The Cowboys pass rush has finally arrived, and with it they have a defense that can certainly support an elite offense led by their franchise quarterback Dak Prescott and league-best offensive line.
Let me know where you agree or disagree with these rankings by leaving a comment below!
The Dallas Cowboys WR Position Battle is Heating Up
Earning a spot on the Dallas Cowboys final 53-man roster is going to be a lot tougher in 2018 then it has been in years past. There is no shortage of position battles taking place right now to earn one of those coveted openings, but it's the battle taking place at receiver that's gaining steam and starting to heat up.
The ultimate unknown right now is how many wide receivers the Dallas Cowboys choose to carry on their 53-man roster this season. Last year they decided to carry six, but they have been known to carry just five. Unfortunately, this means they will have to release some talented players and risk losing them to another team.
As things stand right now there may just be one, possibly two, roster spots up for grabs. I think the only thing we know for sure right now is Cole Beasley, Allen Hurns, Michael Gallup, and Tavon Austin are the only WRs who can feel secure their jobs are safe for 2018. Everybody else is playing a game of Survivor, just hoping their name isn't the one written down and their torch isn't snuffed out.
Terrance Williams' flame may be safe due to his current contract. The Dallas Cowboys can't save anything by releasing him, but it doesn't cost them that much either. It's unlikely he has a future with the team, so if someone were to prove themselves more worthy, his flame could be extinguished.
Last season I thought Noah Brown was ready to unseat Williams, but that never really materialized. Unfortunately, Brown hasn't really shown up as much as I thought he would this offseason, and missing the game against the San Francisco 49ers last week didn't do him any favors either. This doesn't bode well for him moving forward.
Deonte Thompson was signed as a free agent to provide some veteran experience and speed to the passing game, but that in no way means his job is secure. He needs to do something to show up a little more because his age and salary means a younger up-and-coming WR could make him expendable.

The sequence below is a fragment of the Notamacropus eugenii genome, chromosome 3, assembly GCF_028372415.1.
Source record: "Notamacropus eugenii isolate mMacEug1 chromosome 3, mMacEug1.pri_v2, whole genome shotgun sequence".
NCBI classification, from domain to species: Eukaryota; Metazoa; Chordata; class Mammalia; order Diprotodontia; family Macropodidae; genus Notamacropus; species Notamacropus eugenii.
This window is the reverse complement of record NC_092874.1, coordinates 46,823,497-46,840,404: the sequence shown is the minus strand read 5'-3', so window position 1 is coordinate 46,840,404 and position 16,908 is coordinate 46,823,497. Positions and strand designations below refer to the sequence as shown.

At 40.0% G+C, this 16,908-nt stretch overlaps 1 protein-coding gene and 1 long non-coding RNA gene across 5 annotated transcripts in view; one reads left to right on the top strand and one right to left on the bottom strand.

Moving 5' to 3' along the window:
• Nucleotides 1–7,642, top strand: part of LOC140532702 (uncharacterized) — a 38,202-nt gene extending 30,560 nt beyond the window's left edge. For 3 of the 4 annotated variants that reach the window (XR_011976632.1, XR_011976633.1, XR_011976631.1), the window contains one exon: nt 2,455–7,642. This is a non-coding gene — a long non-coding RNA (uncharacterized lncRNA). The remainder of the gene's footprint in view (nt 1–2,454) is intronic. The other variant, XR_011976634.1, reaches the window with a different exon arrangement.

Second-year WR Lance Lenoir Jr. might just be the receiver who has stirred things up the most. He has not only created a buzz for himself in offseason practices, but he was able to carry it over into the preseason last week against the 49ers. His arrow trajectory is definitely pointing upwards.
I'd definitely hate to be the one to decide who stays and who goes when final cuts are made. It's not going to be an easy decision to make, because the outcome will definitely have an impact on the team's success this year.
All of these players were brought into help Quarterback Dak Prescott and the passing game reach new heights, so making the wrong move could be detrimental. The number of wide receivers and who the Dallas Cowboys decide to keep might be the most important decision they make before the season starts.
How would you predict the Dallas Cowboys WR position battle turning out?
Any Concern About Dan Bailey Not Playing Against 49ers?
With all the excitement of the Dallas Cowboys finally playing in a game last week against the San Francisco 49ers, it may have escaped your attention that Dan Bailey remained on the sideline the entire time. He didn't attempt one field goal or kick off once last Thursday, which in my opinion is a little concerning.
Dan Bailey joined Ezekiel Elliott and Sean Lee on the sideline as a healthy scratch last week. The decision to sit both Zeke and Sean Lee makes sense due to the physical demands of their positions, but sitting Bailey was a bit of a head scratcher. After all, it's not like he plays a physically demanding position like the other two.
I know. I know. Dan Bailey is an integral part for the Cowboys success moving forward. I'm not arguing that he's not, but after sitting out the majority of the 2017 season with a groin injury and lingering concerns about his health this year, not playing him at all against the 49ers is a bit confusing.
I don't believe there is any kind of kicking competition between Dan Bailey and Brett Maher, who handled all of the kicking duties against the 49ers last Thursday. Bailey will be the Cowboys kicker when the 2018 season gets underway in just a few short weeks. But, the question remains… Why didn't he receive any playing time?
Dan Bailey was never quite the same last season once he returned from his injury. Something was off and I don't know if it was more mental or physical, maybe a little of both. He just wasn't splitting the uprights like his normal self.
Unfortunately, we have seen this kind of thing happen in the past with one of the Cowboys kickers. Nick Folk went through a similar situation with an injury and never really bounced back. I'm just hoping history doesn't repeat itself.